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Curr Biol. 2014 May 5;24(9):988-92. doi: 10.1016/j.cub.2014.03.012. Epub 2014 Apr 17.

Pattern completion in multielement event engrams.

Author information

1
UCL Institute of Cognitive Neuroscience, University College London, 17 Queen Square, London WC1N 3AR, UK; UCL Institute of Neurology, University College London, Queen Square, London WC1 3BG, UK. Electronic address: a.horner@ucl.ac.uk.
2
UCL Institute of Cognitive Neuroscience, University College London, 17 Queen Square, London WC1N 3AR, UK; UCL Institute of Neurology, University College London, Queen Square, London WC1 3BG, UK. Electronic address: n.burgess@ucl.ac.uk.

Abstract

Personally experienced events include multiple elements, such as locations, people, and objects. These events are thought to be stored in episodic memory as coherent representations [1] that allow the retrieval of all elements from a partial cue ("pattern completion" [2-6]). However, direct evidence for coherent multielement representations is lacking. Their presence would predict that retrieval of one element from an event should be dependent on retrieval of the other elements from that event. If we remember where we were, we should be more likely to remember who we met and what object they gave us. Here we provide evidence for this type of dependency in remembering three-element events. Dependency was seen when all three elements were encoded simultaneously, or when the three overlapping pairwise associations comprising an event were learned on separate trials. However, dependency was only seen in the separated encoding condition when all possible within-event associations were encoded. These results suggest that episodic memories are stored as coherent representations in which associations between all within-event elements allow retrieval via pattern completion. They also show that related experiences encountered at different times can be flexibly integrated into these coherent representations.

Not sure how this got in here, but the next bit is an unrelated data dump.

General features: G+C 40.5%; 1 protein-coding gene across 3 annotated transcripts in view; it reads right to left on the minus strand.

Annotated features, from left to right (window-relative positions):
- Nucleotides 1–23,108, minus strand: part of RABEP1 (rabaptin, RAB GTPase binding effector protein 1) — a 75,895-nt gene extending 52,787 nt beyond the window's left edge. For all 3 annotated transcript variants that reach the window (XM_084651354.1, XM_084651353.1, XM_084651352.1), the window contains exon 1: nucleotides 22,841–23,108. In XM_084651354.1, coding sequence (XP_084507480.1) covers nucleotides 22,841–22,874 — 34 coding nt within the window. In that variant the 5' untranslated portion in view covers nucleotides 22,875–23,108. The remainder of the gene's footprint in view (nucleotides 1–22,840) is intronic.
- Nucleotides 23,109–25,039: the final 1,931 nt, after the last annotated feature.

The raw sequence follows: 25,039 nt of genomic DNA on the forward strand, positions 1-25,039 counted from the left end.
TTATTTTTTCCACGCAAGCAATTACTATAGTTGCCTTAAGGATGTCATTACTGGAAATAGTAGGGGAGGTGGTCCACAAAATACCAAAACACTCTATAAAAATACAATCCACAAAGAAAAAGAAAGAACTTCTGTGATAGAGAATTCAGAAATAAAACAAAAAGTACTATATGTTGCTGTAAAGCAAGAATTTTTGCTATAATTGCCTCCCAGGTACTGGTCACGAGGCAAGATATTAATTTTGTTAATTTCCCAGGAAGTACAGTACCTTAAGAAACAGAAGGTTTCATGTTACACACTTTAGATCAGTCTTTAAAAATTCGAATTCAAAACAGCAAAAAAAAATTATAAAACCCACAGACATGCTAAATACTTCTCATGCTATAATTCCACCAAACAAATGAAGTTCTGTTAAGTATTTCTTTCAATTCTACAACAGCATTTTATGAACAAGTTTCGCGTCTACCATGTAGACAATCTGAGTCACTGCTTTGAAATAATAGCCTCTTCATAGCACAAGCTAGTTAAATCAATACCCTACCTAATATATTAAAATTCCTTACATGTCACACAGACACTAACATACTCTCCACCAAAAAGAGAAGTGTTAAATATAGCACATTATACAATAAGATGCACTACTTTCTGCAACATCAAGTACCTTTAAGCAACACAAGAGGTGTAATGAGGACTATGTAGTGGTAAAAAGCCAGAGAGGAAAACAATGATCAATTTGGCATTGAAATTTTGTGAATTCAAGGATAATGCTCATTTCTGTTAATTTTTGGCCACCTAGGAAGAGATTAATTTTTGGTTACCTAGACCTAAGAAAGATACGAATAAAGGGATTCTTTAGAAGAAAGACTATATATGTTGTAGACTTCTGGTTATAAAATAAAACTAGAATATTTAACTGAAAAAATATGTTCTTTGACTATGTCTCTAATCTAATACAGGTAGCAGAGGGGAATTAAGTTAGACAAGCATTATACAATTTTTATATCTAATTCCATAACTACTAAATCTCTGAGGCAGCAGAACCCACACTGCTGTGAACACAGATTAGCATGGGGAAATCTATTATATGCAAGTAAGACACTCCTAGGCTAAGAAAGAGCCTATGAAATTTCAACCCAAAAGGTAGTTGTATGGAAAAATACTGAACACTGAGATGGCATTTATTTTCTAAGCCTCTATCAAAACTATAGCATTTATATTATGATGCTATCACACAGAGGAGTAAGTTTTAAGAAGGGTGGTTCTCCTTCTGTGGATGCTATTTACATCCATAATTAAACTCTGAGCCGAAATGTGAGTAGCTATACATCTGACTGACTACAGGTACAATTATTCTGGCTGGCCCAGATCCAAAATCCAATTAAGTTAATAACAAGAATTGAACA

PMID:
24746796
PMCID:
PMC4012134
DOI:
10.1016/j.cub.2014.03.012
[Indexed for MEDLINE]
Free PMC Article

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